Last week, the BOE hiked rated 25bps to 0.75% and delivered a dovish statement. The central bank noted that further modest tightening “might be appropriate”, as opposed to the previous statement which said that tightening is “likely to be appropriate”. The change reflects the uncertainties surrounding the effects that higher energy prices could have on household incomes. In addition, the BOE noted that they see inflation rising as high as 8% in April, as opposed to seeing a high 7.25% at the last meeting. This week, markets will find out just how close inflation is to the ultimate target. On Wednesday, the UK will release February CPI. Headlines expectations are for a print of 5.9% YoY vs 5.5% YoY in January. The core rate is expected to be 5% YoY vs 4.4% YoY in January. Traders will also get a look at UK Retail Sales on Friday. Also, the UK will release its Spring Budget on Wednesday. Changes are expected to safeguard against future increases in energy, however in the near-term, Sundak may announce a cut in the fuel duty to help families who have been hit by rising energy prices. Other changes could include a reduction in the threshold that people must start paying national insurance and eliminating the VAT on electric bills.
The Bank of Japan also met last week. However, in contrast to the BOE, the BOJ left interest rates unchanged at -0.1%, as expected. In addition, the central bank downgraded its economic outlook, after recently revising it higher. One reason for the downgrade was due to the impact of the Omicron variant of the coronavirus. However, the other reason was due to the potential impact on household incomes due to the rising price of oil, which could also lead to slower growth. Japan is a large importer of oil (and other commodities). BOJ Governor Kuroda said that the rising cost of raw materials will have the biggest impact on Japan’s economy. However, Kuroda also noted that inflation could reach as high as 2%. This week, traders will get their first look at March inflation for Japan as Tokyo CPI is released. Headline expectations are for 1.0% YoY vs 0.5% YoY in February. However, CPI Ex Food and Energy is expected to be -0.4% YoY vs -0.6% YoY in February. This would show that a large percentage of the inflation is due to rising energy and food costs.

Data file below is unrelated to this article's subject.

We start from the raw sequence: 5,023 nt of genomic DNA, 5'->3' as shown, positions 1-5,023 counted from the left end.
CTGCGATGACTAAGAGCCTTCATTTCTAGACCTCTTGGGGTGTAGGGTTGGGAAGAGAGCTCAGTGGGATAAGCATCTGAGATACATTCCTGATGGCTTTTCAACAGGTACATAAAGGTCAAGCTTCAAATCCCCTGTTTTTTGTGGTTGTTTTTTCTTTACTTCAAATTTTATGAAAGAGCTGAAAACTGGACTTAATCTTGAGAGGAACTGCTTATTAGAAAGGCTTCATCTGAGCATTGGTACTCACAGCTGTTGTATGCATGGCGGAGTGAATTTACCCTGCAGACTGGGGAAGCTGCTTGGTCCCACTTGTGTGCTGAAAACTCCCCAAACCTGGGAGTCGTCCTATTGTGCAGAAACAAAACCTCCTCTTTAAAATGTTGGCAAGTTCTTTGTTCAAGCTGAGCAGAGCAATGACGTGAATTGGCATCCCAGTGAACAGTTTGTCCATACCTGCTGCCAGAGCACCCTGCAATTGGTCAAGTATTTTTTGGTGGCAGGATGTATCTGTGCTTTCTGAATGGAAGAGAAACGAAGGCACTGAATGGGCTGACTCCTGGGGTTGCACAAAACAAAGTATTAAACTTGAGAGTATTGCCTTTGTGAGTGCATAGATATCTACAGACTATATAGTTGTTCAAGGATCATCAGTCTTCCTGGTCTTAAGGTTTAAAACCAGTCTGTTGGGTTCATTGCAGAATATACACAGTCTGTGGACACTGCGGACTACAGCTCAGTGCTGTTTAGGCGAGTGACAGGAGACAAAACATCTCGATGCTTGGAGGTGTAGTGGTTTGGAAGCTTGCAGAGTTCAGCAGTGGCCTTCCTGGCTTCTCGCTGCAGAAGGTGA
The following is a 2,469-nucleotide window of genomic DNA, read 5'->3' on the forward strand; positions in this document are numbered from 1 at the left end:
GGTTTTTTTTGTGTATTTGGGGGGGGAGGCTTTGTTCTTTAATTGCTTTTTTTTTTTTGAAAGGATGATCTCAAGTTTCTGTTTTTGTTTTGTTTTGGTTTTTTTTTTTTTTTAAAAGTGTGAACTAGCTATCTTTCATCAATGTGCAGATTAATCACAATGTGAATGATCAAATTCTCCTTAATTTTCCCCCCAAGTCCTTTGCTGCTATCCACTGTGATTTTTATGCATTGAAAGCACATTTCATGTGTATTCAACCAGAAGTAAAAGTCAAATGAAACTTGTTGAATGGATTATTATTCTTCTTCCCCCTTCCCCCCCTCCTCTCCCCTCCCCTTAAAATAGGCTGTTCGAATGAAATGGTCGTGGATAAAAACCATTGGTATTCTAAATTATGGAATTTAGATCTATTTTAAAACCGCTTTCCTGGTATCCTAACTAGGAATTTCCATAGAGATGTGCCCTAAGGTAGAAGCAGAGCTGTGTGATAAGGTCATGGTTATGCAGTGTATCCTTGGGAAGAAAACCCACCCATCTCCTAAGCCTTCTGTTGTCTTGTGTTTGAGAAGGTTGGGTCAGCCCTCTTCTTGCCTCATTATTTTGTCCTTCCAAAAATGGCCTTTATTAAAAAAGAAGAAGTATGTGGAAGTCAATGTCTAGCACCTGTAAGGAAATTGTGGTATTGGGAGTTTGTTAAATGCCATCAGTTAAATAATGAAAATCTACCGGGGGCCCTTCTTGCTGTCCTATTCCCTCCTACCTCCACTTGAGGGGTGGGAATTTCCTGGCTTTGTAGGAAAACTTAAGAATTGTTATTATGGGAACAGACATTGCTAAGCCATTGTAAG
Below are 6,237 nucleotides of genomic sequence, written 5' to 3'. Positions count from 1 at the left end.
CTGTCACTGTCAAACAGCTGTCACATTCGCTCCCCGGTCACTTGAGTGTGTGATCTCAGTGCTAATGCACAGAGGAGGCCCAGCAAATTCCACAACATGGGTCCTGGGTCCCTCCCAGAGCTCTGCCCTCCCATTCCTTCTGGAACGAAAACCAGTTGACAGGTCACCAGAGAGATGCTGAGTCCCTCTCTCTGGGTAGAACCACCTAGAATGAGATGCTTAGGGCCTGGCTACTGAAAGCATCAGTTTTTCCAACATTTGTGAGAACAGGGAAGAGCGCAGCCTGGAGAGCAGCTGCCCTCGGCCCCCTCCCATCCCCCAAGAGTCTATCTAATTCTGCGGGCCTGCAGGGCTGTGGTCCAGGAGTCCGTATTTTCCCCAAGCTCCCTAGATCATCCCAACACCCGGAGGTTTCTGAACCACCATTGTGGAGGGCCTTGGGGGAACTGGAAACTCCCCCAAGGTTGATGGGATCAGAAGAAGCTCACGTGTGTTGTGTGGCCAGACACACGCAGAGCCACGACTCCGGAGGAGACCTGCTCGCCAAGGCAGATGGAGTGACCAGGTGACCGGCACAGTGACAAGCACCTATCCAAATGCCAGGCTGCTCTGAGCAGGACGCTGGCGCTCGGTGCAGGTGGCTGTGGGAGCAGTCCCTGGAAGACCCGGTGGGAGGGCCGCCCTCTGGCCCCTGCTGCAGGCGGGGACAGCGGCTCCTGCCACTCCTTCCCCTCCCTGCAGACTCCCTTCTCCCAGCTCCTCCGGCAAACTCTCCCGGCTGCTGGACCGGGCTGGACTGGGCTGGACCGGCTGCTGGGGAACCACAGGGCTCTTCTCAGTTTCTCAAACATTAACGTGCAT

GBP/JPY has been trading in a large ranging, sideways channel since February 2021 between 148.47 and 158.20. However, beginning in October 2021, the pair made lower highs and higher lows, forming a symmetrical triangle. GBP/JPY is currently testing the top trendline of the symmetrical triangle near 157.30. Above there price can move to the top line of the channel near 115.22 and then the 127.2% and 161.8% Fibonacci extensions from the high of March 10th to the low of March 8th at 159.98 and 162.42, respectively. If the top trendline holds, support is at the highs of March 3rd near 155.23, then the bottom, rising trendline of the symmetrical triangle near 151.25. If price breaks below there, next support is the March 8th lows at 151.04 and the bottom line of the sideways channel at 148.57.
Source: Tradingview, Stone X
Central bank meetings from last week could continue to influence GBP/JPY. In addition, macroeconomic data and the UK Spring Budget could also add volatility to the pair. Watch important support and resistance levels for indications of where price may pause or reverse direction this week.